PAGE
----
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Los Angeles Professional Malpractice Law Blog

Addressing legal conflict of interest, a widely varied concern

We note on our website (and, additionally, in many of our blog posts) that legal malpractice in California and elsewhere encompasses a broad realm of wrongdoing. Clients often have legitimate grievances against their retained legal counsel based on multiple grounds. Those encompass incompetent representation, ethics/morals violations, missed deadlines, communication failures and malfeasance concerning fees.

Good-faith claims of lawyerly negligence or bad faith also include allegations that spotlight conflicts of interest. A conflict regarding representation is virtually a cardinal sin in the view of California legal authorities and rules enforcers. We note on Glickman & Glickman’s malpractice website that malpractice is flatly inferred “when a lawyer puts his or her interests above the needs of his or her clients.”

Revisiting the new California State Bar fingerprinting duty

Active California legal practitioners might collectively be lamenting the recently imposed duty upon them to submit to fingerprinting by the end of next April. We noted in a recent Glickman & Glickman blog post that the new onus has resulted in the State Bar of California being “flooded with thousands of negative comments from lawyers.”

That is both understandable and unsurprising. Most of the state’s approximately 190,000 practicing attorneys are ethical, competent in their advocacy and busy throughout their working days. Many of them begrudge the requirement to visit a police station to comply with an or-else mandate.

Attorney’s suspension/probation spotlights reciprocal discipline

Minnesota is a “sister state,” notes a recent written decision of the California State Bar Court. What that means is that California legal authorities will pay close attention to select attorney discipline proceedings there, as well as in all other states, which are similarly characterized.

What potentially triggers California bar officials’ interest in an attorney-linked matter from another state is whether it has some reasonable nexus to California. Bar authorities found that to be decidedly the case in the above-cited matter.

Billing issues at the heart of many CA legal malpractice claims

No California attorney can reasonably be expected to perform for a client at a super-human level. Like everybody else, lawyers – even good ones – occasionally make mistakes.

Sometimes, though, those errors become a problem. They might be multiple and/or material, serving as catalysts that personally harm and undercut a client’s case.

Annual legal malpractice survey: many problem areas for law firms

Insurance broker company Ames & Gough conducts a widely studied annual survey of legal malpractice claims across the United States, looking at both specifics and trends. The findings it culled in its most recent look at data supplied by multiple large malpractice defense insurers are instructive. We pass them along here for our readers' interest and consideration.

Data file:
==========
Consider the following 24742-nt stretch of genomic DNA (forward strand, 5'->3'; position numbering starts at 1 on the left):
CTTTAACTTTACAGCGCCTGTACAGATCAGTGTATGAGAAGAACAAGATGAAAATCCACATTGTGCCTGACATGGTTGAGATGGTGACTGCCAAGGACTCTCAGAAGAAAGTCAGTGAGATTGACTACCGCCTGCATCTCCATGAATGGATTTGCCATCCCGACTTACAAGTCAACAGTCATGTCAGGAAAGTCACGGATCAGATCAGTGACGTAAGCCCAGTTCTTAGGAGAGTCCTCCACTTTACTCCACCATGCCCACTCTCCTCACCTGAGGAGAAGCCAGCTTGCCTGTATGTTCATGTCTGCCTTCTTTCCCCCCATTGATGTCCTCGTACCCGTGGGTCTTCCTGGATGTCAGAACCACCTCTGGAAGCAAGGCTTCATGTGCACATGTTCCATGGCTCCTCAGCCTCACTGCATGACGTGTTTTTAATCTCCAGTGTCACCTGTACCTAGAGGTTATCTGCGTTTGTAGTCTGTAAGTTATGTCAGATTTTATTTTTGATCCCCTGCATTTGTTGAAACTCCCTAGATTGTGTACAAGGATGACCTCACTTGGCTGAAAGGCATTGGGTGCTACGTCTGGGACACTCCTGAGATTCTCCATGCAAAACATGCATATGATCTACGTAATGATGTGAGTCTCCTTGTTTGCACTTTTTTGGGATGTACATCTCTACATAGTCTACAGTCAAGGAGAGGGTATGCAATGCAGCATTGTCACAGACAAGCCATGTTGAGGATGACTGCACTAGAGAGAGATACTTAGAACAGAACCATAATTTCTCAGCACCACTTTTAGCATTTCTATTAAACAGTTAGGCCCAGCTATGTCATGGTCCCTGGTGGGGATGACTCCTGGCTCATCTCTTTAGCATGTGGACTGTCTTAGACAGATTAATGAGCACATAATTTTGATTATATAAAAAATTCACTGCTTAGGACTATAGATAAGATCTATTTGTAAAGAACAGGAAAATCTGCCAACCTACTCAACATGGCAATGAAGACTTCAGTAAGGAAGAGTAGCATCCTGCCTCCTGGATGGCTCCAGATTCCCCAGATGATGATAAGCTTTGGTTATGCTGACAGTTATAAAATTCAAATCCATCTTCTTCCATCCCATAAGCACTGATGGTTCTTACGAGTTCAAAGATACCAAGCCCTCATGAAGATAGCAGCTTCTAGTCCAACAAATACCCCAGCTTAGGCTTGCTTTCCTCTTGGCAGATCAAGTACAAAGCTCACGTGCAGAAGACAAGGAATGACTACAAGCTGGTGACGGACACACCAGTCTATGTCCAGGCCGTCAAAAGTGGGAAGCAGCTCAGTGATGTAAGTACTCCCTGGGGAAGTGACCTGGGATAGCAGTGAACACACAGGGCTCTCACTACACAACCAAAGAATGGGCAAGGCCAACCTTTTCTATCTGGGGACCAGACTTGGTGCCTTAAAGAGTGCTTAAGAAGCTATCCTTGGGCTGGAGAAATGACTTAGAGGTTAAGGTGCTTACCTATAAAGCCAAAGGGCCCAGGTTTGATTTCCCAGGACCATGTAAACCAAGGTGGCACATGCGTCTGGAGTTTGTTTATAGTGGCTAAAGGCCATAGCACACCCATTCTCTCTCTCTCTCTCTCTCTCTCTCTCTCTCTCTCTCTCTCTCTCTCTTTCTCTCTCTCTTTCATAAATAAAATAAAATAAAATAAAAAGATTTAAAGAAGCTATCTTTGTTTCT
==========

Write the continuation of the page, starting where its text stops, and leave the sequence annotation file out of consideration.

Here's a foremost takeaway: Lawyers get into hot water when they oversell their experience and expertise.

A missed deadline can have dire consequences in your legal matter

It is eminently reasonable for any lay person in California to justifiably rely upon the knowledge, competence and good-faith representation of a lawyer retained in a legal matter.

Indeed, it would be ludicrous if that expectation was unwarranted. After all, membership in the California State Bar is not casually conferred. It takes years of arduous study and effort for any individual to get through law school and pass California’s notably dreaded bar exam.

Veteran’s medical malpractice claim denied

A Marine Corps veteran was denied his medical malpractice claim due to a little-known statute of limitations loophole. Brian Tally was misdiagnosed with a lower back strain, instead of staph infection that was eating away at his bones.

Tally lives with his wife and four children in Temecula, where he owned and operated a landscaping business. Then one morning in 2016, he woke up feeling like that he couldn’t get out of bed. A few days later, he had developed severe back pain. His pain kept him from walking anywhere.

First ethics overhaul in decades brings big change for CA lawyers

A recent media spotlight placed on California attorneys and the rules that govern their conduct pursuant to professional practice notes that it has been decades since the last full revision of the state’s ethics rules.

Much has changed since the 1980s, of course, which was the last time the State Bar of California took a hard and comprehensive look at lawyerly behavior prior to its recent overhaul of ethics provisions.

Recent report on California State Bar examines lawyer discipline

We noted the relatively recent rollout of material changes in the State Bar of California that seek to give that sprawling bureaucratic arm a new look and feel. The focus is on tautness and a sharper focus, and bar officials think that the goal has been achieved.

We referenced the top-tier concern for bar regulators in our May 7 blog post, stressing therein officials' concern with problem lawyers practicing across the state.

Recent developments materially affecting California State Bar

Anyone with even a casual interest in the State Bar of California knows that that the officials and legions of workers employed by that entity have no time to spare.

They’re flat-out busy and focused daily on a wide assortment of concerns. That they are is essentially a given; as noted in a recent Bloomberg article on California legal matters, the California bar is “the nation’s largest bar.”

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